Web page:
Posts Tagged ‘logos’

What I Have Learned About Branding!

With the move into LST’s new facility have come lots of opportunities to re-think ourselves.  For instance, since we have a new address, LST must produce new business cards and letterhead stationery. That gives us the opportunity to re-think how we present ourselves to the public. In addition, we are having to reprint all of our recruiting materials for the fall, both for college students and for church members.

Early last week, the recruiting team ran a brochure design by me that they were thinking about using. I looked at it and knew right away that although it was attractively done, it was going to need some re-working.  There was this big wave in the design, and LST has never used waves. Several new, bright colors were introduced—which looked good perhaps for a stand-alone piece, but if you lay it down next to other LST materials, it not only was going to be completely unidentifiable as from LST, but these bright, new colors were going to clash with the other materials.

Then, the text was borrowed from previous materials and was way too long—too many words (and I may have been the one who wrote that treatise myself several years ago!!). Anyway, too many words, so much had to be re-done.

Re-doing this one brochure threw us right into the middle of a lengthy discussion about branding.

So I’ve learned a lot about branding in the last week.

For instance, branding was originally a mark of ownership. Cows were branded, horses, and in darker times slaves were branded to unmistakably identify the property with the owner.

Later, branding was used, not just for ownership, but to identify quality.  We have an old wooden wine box in our kitchen that we picked up from a pile of things to be thrown away in Belgium one year. The box is branded with the name of the vineyard—not to say who owned the box, but to say that the contents of this box are of great value.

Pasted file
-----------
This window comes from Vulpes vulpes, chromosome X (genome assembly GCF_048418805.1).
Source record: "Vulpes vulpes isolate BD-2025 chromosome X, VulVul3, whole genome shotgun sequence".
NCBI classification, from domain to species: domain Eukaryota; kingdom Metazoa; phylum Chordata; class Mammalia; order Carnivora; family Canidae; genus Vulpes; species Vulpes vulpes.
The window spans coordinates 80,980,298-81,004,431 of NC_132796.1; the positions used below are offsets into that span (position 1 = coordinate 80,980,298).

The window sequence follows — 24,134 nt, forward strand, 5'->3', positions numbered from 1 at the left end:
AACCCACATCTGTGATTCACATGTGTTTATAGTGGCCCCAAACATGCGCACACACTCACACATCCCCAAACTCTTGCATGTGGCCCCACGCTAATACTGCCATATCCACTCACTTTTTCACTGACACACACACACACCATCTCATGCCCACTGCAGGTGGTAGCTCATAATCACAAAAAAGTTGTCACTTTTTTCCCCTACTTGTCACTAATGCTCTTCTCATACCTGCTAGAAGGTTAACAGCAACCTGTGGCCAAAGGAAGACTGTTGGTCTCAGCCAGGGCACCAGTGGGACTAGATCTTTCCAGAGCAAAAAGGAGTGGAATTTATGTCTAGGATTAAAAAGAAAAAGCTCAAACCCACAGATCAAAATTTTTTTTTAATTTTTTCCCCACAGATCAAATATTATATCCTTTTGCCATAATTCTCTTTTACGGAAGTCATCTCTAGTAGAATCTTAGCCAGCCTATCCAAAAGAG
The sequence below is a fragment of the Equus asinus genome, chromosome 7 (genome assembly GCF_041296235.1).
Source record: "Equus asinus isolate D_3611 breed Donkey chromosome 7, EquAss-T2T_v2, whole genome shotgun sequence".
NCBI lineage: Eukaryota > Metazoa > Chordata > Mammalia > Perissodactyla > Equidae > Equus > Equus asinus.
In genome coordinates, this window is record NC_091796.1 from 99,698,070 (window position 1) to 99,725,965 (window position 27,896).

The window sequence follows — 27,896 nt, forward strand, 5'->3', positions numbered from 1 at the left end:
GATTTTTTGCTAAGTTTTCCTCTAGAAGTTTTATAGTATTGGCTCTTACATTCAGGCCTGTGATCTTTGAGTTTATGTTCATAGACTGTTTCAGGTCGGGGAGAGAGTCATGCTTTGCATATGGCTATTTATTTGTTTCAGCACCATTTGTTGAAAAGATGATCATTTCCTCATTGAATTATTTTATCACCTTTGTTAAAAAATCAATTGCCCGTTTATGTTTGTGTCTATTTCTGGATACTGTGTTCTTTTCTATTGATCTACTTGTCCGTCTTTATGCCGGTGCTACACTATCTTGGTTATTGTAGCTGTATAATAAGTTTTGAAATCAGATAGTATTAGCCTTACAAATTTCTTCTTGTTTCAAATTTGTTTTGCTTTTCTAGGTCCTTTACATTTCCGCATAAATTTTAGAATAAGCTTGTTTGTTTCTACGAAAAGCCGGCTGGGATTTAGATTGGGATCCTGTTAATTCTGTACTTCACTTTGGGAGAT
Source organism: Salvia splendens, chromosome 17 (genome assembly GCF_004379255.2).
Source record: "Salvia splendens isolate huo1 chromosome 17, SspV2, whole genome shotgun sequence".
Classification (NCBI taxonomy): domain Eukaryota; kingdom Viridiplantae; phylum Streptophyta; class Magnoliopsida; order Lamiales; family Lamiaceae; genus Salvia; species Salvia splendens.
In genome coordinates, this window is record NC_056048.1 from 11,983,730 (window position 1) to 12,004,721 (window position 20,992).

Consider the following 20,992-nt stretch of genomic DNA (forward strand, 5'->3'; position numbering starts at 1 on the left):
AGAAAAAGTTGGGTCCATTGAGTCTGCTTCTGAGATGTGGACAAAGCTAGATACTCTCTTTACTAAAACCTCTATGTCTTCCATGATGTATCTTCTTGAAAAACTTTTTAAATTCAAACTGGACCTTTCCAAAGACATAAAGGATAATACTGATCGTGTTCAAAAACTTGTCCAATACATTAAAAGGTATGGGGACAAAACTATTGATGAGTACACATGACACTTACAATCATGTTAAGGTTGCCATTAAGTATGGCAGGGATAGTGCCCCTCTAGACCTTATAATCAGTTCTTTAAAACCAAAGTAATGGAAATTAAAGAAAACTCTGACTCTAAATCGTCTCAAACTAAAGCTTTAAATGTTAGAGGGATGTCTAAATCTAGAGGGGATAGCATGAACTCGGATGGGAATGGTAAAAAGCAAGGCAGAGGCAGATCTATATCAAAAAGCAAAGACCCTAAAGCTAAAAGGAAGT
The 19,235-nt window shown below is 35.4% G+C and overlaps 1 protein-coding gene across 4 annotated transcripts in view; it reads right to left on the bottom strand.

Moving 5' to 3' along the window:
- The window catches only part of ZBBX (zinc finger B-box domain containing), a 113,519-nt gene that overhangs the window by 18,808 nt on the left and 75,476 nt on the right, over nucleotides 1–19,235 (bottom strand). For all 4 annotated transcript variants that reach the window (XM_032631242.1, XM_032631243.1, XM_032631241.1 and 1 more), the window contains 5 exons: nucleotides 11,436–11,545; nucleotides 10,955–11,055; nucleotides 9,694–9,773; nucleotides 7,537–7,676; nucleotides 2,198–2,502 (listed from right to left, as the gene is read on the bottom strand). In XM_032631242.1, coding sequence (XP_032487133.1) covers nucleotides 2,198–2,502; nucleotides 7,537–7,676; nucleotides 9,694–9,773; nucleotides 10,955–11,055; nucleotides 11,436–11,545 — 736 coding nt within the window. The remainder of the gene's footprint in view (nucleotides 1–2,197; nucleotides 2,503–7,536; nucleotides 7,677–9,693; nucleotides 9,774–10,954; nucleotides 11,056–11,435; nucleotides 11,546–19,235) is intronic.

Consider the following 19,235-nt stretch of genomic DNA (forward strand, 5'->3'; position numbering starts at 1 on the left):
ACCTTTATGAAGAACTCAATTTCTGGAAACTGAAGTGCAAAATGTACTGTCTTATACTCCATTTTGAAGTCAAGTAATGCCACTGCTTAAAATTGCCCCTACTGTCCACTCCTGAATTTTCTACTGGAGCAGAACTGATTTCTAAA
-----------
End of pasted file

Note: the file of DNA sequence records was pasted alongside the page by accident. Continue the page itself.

Now we are not wine aficionados, so the name meant nothing to us, but to people who know wines, I’m told, it is a name that can be trusted to have produced a great wine.

Anyway, back to our branding conversation at Let’s Start Talking:  we got into a lengthy conversation with our graphic designer about which color gray to use for the little talking heads in our logo. We talked about horizontal logos versus stacked logos—all kinds of subtleties that make a difference but that most of us do not consciously recognize as important.

Does this make you think of Acts 11:26 as it did me?  “The disciples were called Christians first at Antioch.”

We don’t really know if the early followers of Jesus took this name themselves or if it was applied to them by outsiders—perhaps even derisively—we just don’t know, but it was a brand name that has stuck!

My brief education in branding gave me these insights into what this might mean for us:

  • Christian is a mark of ownership. To wear the name and not be owned is false advertising, fraud, and lots of other bad words.  It’s serious to be branded with the name Christian.
  • Christian is a mark of quality.  Just like the wine crate may be years removed  from the harvest and thousands of miles from the vineyard, we may be many years away from the establishment, i.e. the naming, but the brand name is supposed to mean that the quality has been preserved.
  • Christian is a brand name only as good as the trust it engenders.  When people have bad experiences with a brand, then they lose trust and they quit believing that it is a mark of quality.

We Christians have been divinely branded, not because of our own goodness, but because we have been purchased for a great price. We are owned.

And we have been washed and given new clothes so that even outwardly we can represent our Master as someone of quality.

And if we know who we are and live as we should, then others will trust the name Christian to be something good.  If our neighbors and our community do not trust us, then our first actions should be to check ourselves to see if we are meeting the standards of the name we wear.

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